Everywhere you go these days people are talking about healthy living, healthy eating, exercising and living a more balanced life. Most of us, particularly in the Black community, aren’t interested or don’t know how to incorporate these practices into our daily life. The traditional soul food dishes prepared in most Black homes were not prepared with nutritional value in mind. Black families were often more focused on doing their best to stay within a limited budget and buy food that could feed an entire family. Vegetables and non-traditional grains were generally a luxury most Black families could not afford. My family is no different. I grew up on white potatoes, fried chicken backs, and soup beans. Those meals were made with love and always very satisfying. As I grew from a boy to a young man, these became my meals of choice, not necessity, as they filled me up and reminded me of the comforts of home.
Now as a forty-four year-old man, I have come to realize the importance of getting more from your food than comfort and good memories. Although I am fairly active, my eating habits led me to develop high cholesterol, high blood pressure and Type 2 Diabetes, very serious chronic conditions. When I look back on my eating habits, I didn’t think it was so bad. I always practiced discretion. I never ate lots of food in one sitting, and I never binge ate any of these foods. It was always in moderation. But I came to learn that Black people might be genetically predisposed to getting diabetes and high blood pressure. I’m also learning that our environments and dealing with racism — whether overt or covert — can harm Black people’s health. I can’t change my genetics, but I can change my lifestyle. Not making dietary and lifestyle changes at this point in my life could be detrimental. I could suffer a stroke or heart attack if these conditions are not controlled or properly managed.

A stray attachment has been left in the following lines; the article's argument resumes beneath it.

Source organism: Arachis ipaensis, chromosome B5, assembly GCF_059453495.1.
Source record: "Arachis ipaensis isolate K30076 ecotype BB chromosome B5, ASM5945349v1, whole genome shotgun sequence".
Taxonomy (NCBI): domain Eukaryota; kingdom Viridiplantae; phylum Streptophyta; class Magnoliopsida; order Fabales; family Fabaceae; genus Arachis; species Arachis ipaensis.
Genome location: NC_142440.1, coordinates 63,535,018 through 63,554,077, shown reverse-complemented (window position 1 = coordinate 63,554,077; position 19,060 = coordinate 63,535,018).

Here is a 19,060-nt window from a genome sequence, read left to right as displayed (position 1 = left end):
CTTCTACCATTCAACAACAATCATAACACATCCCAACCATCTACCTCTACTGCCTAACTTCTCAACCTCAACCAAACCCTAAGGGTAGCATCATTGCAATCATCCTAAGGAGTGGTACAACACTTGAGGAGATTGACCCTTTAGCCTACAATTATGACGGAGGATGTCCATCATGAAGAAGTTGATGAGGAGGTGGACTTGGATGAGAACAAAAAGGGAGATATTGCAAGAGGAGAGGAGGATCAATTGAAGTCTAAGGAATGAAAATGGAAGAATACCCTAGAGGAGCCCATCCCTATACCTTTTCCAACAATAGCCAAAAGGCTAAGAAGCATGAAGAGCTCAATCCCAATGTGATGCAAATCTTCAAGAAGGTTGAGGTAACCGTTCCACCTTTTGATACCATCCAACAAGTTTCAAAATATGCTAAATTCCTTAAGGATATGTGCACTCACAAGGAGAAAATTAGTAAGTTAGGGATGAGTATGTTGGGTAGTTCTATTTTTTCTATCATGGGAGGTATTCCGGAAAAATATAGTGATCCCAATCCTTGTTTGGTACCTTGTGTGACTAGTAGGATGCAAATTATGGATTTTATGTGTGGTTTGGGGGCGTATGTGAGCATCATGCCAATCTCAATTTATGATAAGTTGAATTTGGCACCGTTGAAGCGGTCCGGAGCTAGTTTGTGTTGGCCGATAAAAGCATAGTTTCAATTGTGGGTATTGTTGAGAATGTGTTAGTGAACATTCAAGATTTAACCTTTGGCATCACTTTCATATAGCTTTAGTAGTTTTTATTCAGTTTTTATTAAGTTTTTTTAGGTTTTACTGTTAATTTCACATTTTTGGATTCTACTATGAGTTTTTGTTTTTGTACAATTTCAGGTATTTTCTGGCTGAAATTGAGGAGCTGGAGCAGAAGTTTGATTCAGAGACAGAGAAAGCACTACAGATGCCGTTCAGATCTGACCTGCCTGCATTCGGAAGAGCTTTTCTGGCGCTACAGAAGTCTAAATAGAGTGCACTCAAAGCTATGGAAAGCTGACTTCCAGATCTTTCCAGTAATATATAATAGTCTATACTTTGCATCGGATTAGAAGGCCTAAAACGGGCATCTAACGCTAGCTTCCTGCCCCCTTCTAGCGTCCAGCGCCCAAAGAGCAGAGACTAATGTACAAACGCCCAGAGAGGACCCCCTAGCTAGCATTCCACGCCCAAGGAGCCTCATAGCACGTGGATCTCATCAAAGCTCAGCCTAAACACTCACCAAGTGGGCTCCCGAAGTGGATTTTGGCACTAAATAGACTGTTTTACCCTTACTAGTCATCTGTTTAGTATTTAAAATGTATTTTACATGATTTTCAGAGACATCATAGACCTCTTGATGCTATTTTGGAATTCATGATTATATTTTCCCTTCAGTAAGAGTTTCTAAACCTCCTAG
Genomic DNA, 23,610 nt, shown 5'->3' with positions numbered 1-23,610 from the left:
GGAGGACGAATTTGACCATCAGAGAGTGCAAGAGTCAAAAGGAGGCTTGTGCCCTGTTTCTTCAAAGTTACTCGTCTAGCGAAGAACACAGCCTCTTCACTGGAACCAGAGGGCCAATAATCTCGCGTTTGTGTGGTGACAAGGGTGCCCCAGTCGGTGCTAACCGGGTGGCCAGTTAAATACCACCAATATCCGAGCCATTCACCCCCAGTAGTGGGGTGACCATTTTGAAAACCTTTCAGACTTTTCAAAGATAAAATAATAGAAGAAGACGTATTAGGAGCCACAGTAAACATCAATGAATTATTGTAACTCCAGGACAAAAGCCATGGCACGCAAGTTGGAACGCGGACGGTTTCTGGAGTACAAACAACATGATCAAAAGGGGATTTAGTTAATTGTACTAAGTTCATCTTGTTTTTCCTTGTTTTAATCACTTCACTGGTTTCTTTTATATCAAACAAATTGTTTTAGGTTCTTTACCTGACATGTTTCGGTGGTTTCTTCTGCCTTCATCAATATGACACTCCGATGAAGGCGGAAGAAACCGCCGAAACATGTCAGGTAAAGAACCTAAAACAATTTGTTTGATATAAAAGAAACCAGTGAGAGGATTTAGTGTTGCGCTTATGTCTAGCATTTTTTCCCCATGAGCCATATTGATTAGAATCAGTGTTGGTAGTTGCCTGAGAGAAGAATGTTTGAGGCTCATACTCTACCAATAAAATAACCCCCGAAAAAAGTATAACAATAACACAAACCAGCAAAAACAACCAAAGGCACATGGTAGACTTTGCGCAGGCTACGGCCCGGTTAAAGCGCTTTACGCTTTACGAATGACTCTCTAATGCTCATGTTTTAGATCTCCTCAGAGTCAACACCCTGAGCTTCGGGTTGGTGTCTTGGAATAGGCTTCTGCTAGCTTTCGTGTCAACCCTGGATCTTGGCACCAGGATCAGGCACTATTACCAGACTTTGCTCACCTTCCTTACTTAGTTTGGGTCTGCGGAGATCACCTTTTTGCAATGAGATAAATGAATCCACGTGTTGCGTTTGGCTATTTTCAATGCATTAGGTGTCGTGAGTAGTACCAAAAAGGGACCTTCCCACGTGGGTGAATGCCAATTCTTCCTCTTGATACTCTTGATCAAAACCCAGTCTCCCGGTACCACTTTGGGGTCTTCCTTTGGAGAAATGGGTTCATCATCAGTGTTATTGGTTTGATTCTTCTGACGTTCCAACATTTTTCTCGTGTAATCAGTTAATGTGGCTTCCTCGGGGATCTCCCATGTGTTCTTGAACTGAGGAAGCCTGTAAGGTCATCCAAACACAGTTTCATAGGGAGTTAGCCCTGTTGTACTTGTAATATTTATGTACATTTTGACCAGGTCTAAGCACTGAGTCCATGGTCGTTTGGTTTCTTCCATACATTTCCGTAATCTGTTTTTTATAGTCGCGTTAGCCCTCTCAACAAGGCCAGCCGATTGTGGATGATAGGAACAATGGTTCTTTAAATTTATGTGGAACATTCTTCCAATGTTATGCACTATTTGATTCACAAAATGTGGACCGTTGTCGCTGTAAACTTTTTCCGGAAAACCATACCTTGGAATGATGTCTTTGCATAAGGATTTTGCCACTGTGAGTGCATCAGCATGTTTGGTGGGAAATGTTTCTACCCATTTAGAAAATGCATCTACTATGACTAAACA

With a recent hospital stay and health scare, I am more committed than ever to invest in myself and make the necessary changes. My first step was to realize that I needed help. Changing the way you’ve eaten your entire life is no small task. My immediate family was the first to commit to helping me. We’ve all committed to eating healthier and making better food choices. It’s not just going to help me. It will help my kids learn the right way to eat. Meal planning is now a family activity. Fruits and vegetables are a part of every meal and snacks. We pack our meals more often than before. We try new recipes together, learning new ways to prepare vegetables so they taste flavorful and are enjoyable to everyone. We are also learning more about healthy grains and how to upgrade our traditional recipes into healthier versions.
Next up is exercise. As we get more comfortable with our new food choices, our plan is to become more active as a family. Hiking trails, bike rides, team sports, gardening and bodyweight exercises are all low budget forms of exercise that we can practice together at times convenient for us. And although it hasn’t been long since I incorporated the changes, I am already feeling a difference and glad I decided to make these changes.